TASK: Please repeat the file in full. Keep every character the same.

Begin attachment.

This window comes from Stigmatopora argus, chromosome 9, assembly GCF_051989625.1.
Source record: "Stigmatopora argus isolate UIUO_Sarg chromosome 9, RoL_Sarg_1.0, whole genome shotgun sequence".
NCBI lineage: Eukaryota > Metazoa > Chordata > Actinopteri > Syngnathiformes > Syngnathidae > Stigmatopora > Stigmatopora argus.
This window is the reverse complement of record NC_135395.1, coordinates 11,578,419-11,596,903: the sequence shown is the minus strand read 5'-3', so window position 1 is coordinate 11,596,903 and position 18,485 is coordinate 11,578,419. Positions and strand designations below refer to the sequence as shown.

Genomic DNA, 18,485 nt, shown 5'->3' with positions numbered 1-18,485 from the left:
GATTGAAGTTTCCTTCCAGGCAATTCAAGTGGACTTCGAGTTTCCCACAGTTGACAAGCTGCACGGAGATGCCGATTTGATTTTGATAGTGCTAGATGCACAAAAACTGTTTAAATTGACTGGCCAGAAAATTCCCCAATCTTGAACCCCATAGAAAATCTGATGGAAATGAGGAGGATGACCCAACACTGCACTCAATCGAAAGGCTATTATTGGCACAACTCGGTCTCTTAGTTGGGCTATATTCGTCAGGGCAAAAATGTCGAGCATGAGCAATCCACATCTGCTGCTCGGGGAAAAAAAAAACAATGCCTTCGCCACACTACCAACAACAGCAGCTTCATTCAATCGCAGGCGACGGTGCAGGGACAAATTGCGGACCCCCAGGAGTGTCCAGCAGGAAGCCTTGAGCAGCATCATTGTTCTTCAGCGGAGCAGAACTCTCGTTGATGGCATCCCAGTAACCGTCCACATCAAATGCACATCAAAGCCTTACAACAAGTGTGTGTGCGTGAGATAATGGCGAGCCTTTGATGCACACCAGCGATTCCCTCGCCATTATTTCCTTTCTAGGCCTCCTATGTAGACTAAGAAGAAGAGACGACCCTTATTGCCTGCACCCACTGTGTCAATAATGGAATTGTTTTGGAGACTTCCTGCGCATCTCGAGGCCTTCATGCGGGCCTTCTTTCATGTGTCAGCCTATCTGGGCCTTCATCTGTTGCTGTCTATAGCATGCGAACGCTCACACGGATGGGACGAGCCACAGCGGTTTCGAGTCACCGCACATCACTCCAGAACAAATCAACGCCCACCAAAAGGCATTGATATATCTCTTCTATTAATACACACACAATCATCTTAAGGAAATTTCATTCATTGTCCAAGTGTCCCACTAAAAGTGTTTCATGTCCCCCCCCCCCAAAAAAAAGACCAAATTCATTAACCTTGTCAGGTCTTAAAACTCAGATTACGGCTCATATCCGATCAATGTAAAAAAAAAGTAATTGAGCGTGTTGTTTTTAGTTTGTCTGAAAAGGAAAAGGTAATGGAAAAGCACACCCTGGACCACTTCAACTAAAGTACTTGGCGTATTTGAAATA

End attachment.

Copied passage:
This window comes from Stigmatopora argus, chromosome 9, assembly GCF_051989625.1.
Source record: "Stigmatopora argus isolate UIUO_Sarg chromosome 9, RoL_Sarg_1.0, whole genome shotgun sequence".
NCBI lineage: Eukaryota > Metazoa > Chordata > Actinopteri > Syngnathiformes > Syngnathidae > Stigmatopora > Stigmatopora argus.
This window is the reverse complement of record NC_135395.1, coordinates 11,578,419-11,596,903: the sequence shown is the minus strand read 5'-3', so window position 1 is coordinate 11,596,903 and position 18,485 is coordinate 11,578,419. Positions and strand designations below refer to the sequence as shown.

Genomic DNA, 18,485 nt, shown 5'->3' with positions numbered 1-18,485 from the left:
GATTGAAGTTTCCTTCCAGGCAATTCAAGTGGACTTCGAGTTTCCCACAGTTGACAAGCTGCACGGAGATGCCGATTTGATTTTGATAGTGCTAGATGCACAAAAACTGTTTAAATTGACTGGCCAGAAAATTCCCCAATCTTGAACCCCATAGAAAATCTGATGGAAATGAGGAGGATGACCCAACACTGCACTCAATCGAAAGGCTATTATTGGCACAACTCGGTCTCTTAGTTGGGCTATATTCGTCAGGGCAAAAATGTCGAGCATGAGCAATCCACATCTGCTGCTCGGGGAAAAAAAAAACAATGCCTTCGCCACACTACCAACAACAGCAGCTTCATTCAATCGCAGGCGACGGTGCAGGGACAAATTGCGGACCCCCAGGAGTGTCCAGCAGGAAGCCTTGAGCAGCATCATTGTTCTTCAGCGGAGCAGAACTCTCGTTGATGGCATCCCAGTAACCGTCCACATCAAATGCACATCAAAGCCTTACAACAAGTGTGTGTGCGTGAGATAATGGCGAGCCTTTGATGCACACCAGCGATTCCCTCGCCATTATTTCCTTTCTAGGCCTCCTATGTAGACTAAGAAGAAGAGACGACCCTTATTGCCTGCACCCACTGTGTCAATAATGGAATTGTTTTGGAGACTTCCTGCGCATCTCGAGGCCTTCATGCGGGCCTTCTTTCATGTGTCAGCCTATCTGGGCCTTCATCTGTTGCTGTCTATAGCATGCGAACGCTCACACGGATGGGACGAGCCACAGCGGTTTCGAGTCACCGCACATCACTCCAGAACAAATCAACGCCCACCAAAAGGCATTGATATATCTCTTCTATTAATACACACACAATCATCTTAAGGAAATTTCATTCATTGTCCAAGTGTCCCACTAAAAGTGTTTCATGTCCCCCCCCCCCAAAAAAAAGACCAAATTCATTAACCTTGTCAGGTCTTAAAACTCAGATTACGGCTCATATCCGATCAATGTAAAAAAAAAGTAATTGAGCGTGTTGTTTTTAGTTTGTCTGAAAAGGAAAAGGTAATGGAAAAGCACACCCTGGACCACTTCAACTAAAGTACTTGGCGTATTTGAAATA